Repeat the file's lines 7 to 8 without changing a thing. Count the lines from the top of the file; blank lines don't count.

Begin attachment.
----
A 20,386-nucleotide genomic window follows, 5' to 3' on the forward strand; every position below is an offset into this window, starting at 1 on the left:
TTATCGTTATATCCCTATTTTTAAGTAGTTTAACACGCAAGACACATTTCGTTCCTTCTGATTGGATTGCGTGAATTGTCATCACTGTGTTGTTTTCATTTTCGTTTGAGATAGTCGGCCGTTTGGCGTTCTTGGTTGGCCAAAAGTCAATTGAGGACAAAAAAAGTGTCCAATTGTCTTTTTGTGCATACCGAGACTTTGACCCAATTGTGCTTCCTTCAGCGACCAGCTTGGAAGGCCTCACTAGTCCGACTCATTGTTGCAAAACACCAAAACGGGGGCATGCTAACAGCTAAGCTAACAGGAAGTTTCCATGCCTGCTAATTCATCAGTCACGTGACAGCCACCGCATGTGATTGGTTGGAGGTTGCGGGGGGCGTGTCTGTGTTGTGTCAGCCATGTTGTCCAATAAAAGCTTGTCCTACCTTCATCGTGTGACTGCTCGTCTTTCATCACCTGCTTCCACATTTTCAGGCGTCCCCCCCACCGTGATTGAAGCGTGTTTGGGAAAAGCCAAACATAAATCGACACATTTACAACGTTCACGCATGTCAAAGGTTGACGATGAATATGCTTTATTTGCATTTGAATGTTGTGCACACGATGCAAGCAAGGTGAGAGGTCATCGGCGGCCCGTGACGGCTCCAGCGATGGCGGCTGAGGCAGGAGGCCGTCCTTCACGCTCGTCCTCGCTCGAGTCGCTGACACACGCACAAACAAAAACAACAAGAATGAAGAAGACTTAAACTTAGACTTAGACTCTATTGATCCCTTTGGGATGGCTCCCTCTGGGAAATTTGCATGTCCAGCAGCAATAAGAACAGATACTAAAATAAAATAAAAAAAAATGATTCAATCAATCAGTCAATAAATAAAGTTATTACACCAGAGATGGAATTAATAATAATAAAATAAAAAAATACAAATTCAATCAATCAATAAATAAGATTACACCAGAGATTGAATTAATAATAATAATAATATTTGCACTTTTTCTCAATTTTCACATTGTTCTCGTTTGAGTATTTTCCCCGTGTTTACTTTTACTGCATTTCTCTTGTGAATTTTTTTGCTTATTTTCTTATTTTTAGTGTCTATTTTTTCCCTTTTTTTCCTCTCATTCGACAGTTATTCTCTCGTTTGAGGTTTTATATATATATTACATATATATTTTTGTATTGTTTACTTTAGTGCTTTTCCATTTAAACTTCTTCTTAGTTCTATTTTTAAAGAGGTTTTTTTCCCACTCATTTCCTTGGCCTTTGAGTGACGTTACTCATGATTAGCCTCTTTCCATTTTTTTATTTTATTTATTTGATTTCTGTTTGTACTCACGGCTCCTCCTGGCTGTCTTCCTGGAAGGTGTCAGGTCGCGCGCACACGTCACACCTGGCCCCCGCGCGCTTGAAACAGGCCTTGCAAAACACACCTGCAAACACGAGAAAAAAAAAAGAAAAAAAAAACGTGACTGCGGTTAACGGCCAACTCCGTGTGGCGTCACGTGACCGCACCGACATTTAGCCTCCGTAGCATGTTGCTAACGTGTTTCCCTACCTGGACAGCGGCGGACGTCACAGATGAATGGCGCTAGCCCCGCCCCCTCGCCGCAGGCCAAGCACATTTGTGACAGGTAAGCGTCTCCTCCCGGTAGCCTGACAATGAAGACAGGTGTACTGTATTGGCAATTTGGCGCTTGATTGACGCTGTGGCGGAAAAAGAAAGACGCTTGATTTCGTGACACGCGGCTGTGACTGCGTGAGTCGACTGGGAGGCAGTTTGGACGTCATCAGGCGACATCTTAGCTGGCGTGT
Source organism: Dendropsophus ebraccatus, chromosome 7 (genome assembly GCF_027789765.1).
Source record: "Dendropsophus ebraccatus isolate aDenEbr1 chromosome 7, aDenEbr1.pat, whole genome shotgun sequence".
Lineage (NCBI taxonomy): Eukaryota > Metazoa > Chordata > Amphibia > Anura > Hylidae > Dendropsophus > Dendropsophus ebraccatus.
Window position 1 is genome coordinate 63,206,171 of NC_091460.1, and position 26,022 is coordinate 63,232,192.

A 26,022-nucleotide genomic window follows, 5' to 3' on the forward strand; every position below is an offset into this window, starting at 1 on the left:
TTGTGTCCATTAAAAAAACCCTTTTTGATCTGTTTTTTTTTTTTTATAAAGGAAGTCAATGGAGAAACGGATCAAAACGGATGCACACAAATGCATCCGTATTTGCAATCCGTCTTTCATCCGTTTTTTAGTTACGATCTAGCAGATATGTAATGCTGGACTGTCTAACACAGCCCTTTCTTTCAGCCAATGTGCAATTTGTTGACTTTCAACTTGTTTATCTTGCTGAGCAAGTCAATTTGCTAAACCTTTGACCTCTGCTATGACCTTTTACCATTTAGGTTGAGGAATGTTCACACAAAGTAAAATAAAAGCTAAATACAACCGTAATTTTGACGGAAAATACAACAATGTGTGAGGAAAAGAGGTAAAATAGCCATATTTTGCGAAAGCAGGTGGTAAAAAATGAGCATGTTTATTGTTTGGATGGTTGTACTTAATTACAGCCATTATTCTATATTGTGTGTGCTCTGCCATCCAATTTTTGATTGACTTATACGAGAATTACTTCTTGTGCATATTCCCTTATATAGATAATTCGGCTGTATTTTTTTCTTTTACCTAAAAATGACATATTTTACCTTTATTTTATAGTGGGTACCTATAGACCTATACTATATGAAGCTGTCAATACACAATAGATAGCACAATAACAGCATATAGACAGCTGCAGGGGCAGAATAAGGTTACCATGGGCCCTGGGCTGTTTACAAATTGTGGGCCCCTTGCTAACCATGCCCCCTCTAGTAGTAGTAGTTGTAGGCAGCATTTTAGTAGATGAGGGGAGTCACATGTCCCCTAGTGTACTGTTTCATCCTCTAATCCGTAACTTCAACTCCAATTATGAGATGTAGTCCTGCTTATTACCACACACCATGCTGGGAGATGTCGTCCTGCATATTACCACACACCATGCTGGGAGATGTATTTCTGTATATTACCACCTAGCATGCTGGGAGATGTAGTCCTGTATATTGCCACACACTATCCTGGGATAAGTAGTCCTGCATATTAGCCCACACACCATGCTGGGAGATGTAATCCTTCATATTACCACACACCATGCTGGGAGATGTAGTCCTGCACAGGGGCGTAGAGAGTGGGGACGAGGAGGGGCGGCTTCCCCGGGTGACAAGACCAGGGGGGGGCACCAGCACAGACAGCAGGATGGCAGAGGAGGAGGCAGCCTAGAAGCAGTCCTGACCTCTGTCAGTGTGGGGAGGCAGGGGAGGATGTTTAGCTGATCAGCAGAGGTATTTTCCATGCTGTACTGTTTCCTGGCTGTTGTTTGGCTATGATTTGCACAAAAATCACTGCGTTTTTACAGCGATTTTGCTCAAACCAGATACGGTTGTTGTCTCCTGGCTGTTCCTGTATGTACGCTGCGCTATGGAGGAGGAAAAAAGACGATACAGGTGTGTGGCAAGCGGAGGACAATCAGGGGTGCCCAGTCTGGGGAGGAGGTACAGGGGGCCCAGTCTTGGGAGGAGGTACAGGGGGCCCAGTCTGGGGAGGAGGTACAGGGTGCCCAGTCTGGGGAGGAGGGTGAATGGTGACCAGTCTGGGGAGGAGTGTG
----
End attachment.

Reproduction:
A 26,022-nucleotide genomic window follows, 5' to 3' on the forward strand; every position below is an offset into this window, starting at 1 on the left:
TTGTGTCCATTAAAAAAACCCTTTTTGATCTGTTTTTTTTTTTTTATAAAGGAAGTCAATGGAGAAACGGATCAAAACGGATGCACACAAATGCATCCGTATTTGCAATCCGTCTTTCATCCGTTTTTTAGTTACGATCTAGCAGATATGTAATGCTGGACTGTCTAACACAGCCCTTTCTTTCAGCCAATGTGCAATTTGTTGACTTTCAACTTGTTTATCTTGCTGAGCAAGTCAATTTGCTAAACCTTTGACCTCTGCTATGACCTTTTACCATTTAGGTTGAGGAATGTTCACACAAAGTAAAATAAAAGCTAAATACAACCGTAATTTTGACGGAAAATACAACAATGTGTGAGGAAAAGAGGTAAAATAGCCATATTTTGCGAAAGCAGGTGGTAAAAAATGAGCATGTTTATTGTTTGGATGGTTGTACTTAATTACAGCCATTATTCTATATTGTGTGTGCTCTGCCATCCAATTTTTGATTGACTTATACGAGAATTACTTCTTGTGCATATTCCCTTATATAGATAATTCGGCTGTATTTTTTTCTTTTACCTAAAAATGACATATTTTACCTTTATTTTATAGTGGGTACCTATAGACCTATACTATATGAAGCTGTCAATACACAATAGATAGCACAATAACAGCATATAGACAGCTGCAGGGGCAGAATAAGGTTACCATGGGCCCTGGGCTGTTTACAAATTGTGGGCCCCTTGCTAACCATGCCCCCTCTAGTAGTAGTAGTTGTAGGCAGCATTTTAGTAGATGAGGGGAGTCACATGTCCCCTAGTGTACTGTTTCATCCTCTAATCCGTAACTTCAACTCCAATTATGAGATGTAGTCCTGCTTATTACCACACACCATGCTGGGAGATGTCGTCCTGCATATTACCACACACCATGCTGGGAGATGTATTTCTGTATATTACCACCTAGCATGCTGGGAGATGTAGTCCTGTATATTGCCACACACTATCCTGGGATAAGTAGTCCTGCATATTAGCCCACACACCATGCTGGGAGATGTAATCCTTCATATTACCACACACCATGCTGGGAGATGTAGTCCTGCACAGGGGCGTAGAGAGTGGGGACGAGGAGGGGCGGCTTCCCCGGGTGACAAGACCAGGGGGGGGCACCAGCACAGACAGCAGGATGGCAGAGGAGGAGGCAGCCTAGAAGCAGTCCTGACCTCTGTCAGTGTGGGGAGGCAGGGGAGGATGTTTAGCTGATCAGCAGAGGTATTTTCCATGCTGTACTGTTTCCTGGCTGTTGTTTGGCTATGATTTGCACAAAAATCACTGCGTTTTTACAGCGATTTTGCTCAAACCAGATACGGTTGTTGTCTCCTGGCTGTTCCTGTATGTACGCTGCGCTATGGAGGAGGAAAAAAGACGATACAGGTGTGTGGCAAGCGGAGGACAATCAGGGGTGCCCAGTCTGGGGAGGAGGTACAGGGGGCCCAGTCTTGGGAGGAGGTACAGGGGGCCCAGTCTGGGGAGGAGGTACAGGGTGCCCAGTCTGGGGAGGAGGGTGAATGGTGACCAGTCTGGGGAGGAGTGTG